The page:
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Topic: As fast as an NFL player? (Read 4525 times) previous topic - next topic

Techone

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The transistor is also a 2N3904


Than, on your picture, you did not have a base resistor - the pin 10 is directly to the base. That is very bad. It may damage the chip output pin. And you did not properly connect the current limiting resistor. I recommend you look at my picture and that will tell you how to connect properly a transistor controling a led. See the two resistor. One is for the base and the other is the current limiting of the Led.

In your case, the base resistor will be the same then mine, but the value of the current limiting resistor will be different value.

Techone

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I need to drive two separate lasers, though. I'm assuming it's better to use two separate transistors utilizing two separate pins to switch them?


Yes.

astrodad


Quote
The transistor is also a 2N3904


Than, on your picture, you did not have a base resistor - the pin 10 is directly to the base. That is very bad. It may damage the chip output pin. And you did not properly connect the current limiting resistor. I recommend you look at my picture and that will tell you how to connect properly a transistor controling a led. See the two resistor. One is for the base and the other is the current limiting of the Led.

In your case, the base resistor will be the same then mine, but the value of the current limiting resistor will be different value.


Actually, I did put a resistor on before the base. I didn't connect one from the transistor the the LED though. I didn't think I needed one since the batteries are connected directly to the laser in their housing.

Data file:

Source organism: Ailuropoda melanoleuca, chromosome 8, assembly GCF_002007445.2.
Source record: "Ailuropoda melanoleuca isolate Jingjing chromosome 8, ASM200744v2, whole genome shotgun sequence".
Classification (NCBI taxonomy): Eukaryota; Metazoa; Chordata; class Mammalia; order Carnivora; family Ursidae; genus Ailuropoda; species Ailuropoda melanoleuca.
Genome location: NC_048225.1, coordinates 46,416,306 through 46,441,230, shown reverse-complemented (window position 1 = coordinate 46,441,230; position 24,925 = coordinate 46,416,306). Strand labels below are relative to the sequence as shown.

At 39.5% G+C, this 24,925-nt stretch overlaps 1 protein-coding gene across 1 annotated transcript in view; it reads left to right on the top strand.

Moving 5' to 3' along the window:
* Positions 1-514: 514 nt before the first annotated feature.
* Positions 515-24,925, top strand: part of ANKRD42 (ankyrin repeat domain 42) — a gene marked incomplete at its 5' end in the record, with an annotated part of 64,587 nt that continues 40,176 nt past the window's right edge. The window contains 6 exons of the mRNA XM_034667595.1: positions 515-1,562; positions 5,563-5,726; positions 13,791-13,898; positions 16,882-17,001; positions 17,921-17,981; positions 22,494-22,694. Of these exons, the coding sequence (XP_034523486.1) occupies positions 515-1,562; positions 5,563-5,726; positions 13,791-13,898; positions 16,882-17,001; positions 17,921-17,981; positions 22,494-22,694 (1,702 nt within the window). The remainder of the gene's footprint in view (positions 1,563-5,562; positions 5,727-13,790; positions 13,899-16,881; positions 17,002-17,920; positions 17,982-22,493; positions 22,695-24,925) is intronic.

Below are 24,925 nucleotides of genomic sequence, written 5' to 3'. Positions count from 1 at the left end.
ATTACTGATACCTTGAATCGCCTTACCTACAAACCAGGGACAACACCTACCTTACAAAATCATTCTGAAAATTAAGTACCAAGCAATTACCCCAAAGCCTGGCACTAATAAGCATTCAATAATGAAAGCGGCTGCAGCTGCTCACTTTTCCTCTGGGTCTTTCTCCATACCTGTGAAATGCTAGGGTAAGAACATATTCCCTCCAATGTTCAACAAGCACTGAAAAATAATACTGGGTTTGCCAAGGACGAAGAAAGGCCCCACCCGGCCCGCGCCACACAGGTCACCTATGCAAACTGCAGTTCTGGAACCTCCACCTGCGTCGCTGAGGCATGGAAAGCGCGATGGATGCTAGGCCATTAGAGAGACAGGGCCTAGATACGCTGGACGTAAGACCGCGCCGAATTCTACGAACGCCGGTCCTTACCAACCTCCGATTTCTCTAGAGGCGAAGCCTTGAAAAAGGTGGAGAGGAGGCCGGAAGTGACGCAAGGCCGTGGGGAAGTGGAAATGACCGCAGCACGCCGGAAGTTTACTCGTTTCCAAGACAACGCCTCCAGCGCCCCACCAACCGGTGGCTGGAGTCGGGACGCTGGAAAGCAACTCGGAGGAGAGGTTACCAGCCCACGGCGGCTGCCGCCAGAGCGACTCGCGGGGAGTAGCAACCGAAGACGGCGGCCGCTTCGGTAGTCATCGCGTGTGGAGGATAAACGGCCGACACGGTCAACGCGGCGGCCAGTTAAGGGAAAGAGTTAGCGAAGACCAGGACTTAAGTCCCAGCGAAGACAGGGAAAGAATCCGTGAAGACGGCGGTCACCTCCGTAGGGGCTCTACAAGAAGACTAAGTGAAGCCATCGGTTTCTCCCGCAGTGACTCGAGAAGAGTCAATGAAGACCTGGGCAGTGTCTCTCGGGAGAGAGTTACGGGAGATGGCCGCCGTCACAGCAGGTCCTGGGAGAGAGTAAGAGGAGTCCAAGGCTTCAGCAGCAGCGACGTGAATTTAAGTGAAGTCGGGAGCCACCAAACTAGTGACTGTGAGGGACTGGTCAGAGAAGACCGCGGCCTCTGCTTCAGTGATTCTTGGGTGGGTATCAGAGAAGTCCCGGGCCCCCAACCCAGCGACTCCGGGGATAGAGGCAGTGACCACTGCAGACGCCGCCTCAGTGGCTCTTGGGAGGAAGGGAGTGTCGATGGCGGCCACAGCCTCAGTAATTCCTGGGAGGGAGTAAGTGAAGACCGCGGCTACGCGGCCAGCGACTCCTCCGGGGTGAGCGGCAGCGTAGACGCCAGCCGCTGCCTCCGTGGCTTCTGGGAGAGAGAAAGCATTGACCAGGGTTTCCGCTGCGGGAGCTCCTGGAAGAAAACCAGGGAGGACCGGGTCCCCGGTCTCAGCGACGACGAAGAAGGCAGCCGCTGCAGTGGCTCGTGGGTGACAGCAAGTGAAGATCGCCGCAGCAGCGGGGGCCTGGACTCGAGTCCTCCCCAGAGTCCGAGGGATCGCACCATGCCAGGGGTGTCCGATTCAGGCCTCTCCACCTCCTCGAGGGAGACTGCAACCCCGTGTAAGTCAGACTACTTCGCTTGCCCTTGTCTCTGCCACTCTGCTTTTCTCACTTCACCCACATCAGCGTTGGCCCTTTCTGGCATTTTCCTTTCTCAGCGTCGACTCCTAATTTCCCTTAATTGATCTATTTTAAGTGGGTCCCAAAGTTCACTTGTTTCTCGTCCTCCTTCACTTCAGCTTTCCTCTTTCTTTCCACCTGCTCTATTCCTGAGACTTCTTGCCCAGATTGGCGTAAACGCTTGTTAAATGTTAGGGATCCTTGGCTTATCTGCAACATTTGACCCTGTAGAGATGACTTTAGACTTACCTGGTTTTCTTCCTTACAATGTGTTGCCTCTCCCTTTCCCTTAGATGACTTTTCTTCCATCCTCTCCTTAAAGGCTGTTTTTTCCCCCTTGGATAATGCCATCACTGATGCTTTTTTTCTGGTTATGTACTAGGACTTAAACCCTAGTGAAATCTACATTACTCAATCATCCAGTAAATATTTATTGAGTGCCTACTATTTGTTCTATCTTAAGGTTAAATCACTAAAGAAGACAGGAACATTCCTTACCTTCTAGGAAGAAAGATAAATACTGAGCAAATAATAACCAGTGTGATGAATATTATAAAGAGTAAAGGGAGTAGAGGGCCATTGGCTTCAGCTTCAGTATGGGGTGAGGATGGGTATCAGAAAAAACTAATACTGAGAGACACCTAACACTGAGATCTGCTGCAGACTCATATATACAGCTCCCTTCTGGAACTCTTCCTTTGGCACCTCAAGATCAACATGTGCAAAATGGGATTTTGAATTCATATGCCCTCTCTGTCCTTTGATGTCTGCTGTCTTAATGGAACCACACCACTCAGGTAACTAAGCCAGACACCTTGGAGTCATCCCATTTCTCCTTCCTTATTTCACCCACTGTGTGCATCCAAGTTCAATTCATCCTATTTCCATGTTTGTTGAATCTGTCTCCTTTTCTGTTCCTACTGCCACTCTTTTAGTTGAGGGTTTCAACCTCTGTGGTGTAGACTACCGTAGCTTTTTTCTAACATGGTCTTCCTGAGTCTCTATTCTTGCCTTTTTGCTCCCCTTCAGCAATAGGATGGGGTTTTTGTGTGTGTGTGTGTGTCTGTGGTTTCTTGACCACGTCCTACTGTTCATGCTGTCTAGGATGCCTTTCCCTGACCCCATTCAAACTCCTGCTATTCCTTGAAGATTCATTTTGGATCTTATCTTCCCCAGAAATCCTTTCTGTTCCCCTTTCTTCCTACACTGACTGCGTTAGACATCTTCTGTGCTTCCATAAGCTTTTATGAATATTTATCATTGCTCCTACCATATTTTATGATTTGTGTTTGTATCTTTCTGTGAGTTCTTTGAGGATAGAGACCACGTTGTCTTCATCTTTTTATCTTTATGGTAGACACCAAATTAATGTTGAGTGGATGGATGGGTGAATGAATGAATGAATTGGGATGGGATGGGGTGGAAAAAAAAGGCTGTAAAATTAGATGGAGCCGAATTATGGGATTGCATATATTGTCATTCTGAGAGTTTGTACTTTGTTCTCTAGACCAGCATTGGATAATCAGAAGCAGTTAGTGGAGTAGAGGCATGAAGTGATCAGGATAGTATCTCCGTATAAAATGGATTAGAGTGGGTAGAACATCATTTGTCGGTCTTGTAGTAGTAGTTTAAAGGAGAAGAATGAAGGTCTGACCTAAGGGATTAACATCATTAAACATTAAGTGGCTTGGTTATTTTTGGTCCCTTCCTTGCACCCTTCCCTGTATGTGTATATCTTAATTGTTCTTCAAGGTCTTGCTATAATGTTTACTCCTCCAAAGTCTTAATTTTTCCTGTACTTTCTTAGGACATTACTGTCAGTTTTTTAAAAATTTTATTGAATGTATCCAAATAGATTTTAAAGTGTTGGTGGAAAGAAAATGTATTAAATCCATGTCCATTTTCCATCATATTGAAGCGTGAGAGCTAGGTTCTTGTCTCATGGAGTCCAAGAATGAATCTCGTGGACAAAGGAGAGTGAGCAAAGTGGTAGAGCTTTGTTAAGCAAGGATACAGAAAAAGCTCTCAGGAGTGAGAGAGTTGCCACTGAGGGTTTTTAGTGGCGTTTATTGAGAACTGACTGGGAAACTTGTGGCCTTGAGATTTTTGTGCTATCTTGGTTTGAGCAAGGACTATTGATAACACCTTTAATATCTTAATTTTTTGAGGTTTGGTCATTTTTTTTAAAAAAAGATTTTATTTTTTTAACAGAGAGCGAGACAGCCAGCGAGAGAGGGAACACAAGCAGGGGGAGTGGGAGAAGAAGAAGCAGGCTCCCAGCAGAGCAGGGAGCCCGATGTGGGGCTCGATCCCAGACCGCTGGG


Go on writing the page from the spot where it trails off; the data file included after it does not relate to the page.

Techone

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I didn't connect one from the transistor the the LED though. I didn't think I needed one since the batteries are connected directly to the laser in their housing.


In that case, you are correct. But the resistor connect to the base is incorrect. <-- For a switch operation ( on / off ). But you do connect a base resistor between the base and collector, only if you use the transistor to amplify a small signal. That configuration is call : a feedback resistor. It usaly a high value and set the transistor between Saturation and cutoff. For a switching, the transistor need to be in saturation or cut-off. Just see my post picture. The 4.7 K resistor connect between base and the output of the FDTI board.

astrodad

Ok, I'm not sure I'm comprehending what you're saying but I'll take a look at your picture some more. Can you send a circuit diagram? Or maybe a link to a site with a good explanation of what you're trying to tell me?

Thanks for the help!

Techone

Ok. Here a site about what I am trying to say.

http://www.kpsec.freeuk.com/trancirc.htm

And here a simulation program, this program is design for easy to understand.

http://www.new-wave-concepts.com/pr/spark.html

To buy it, you have to check "Sales" of the software company.

Here a store in Canada, where I got Circuit Wizard Pro from. The program is call Bright Spark. It will give you an idea how much it is. And it is not cheap. Easy to understand for someone with no electronics background

http://www.abra-electronics.com/products/Bright-Spark.html?setCurrencyId=1

Here a free one. http://www.falstad.com/circuit/. But not easy to understand if someone have no electronics background.

And here a picture of what I was talking about.

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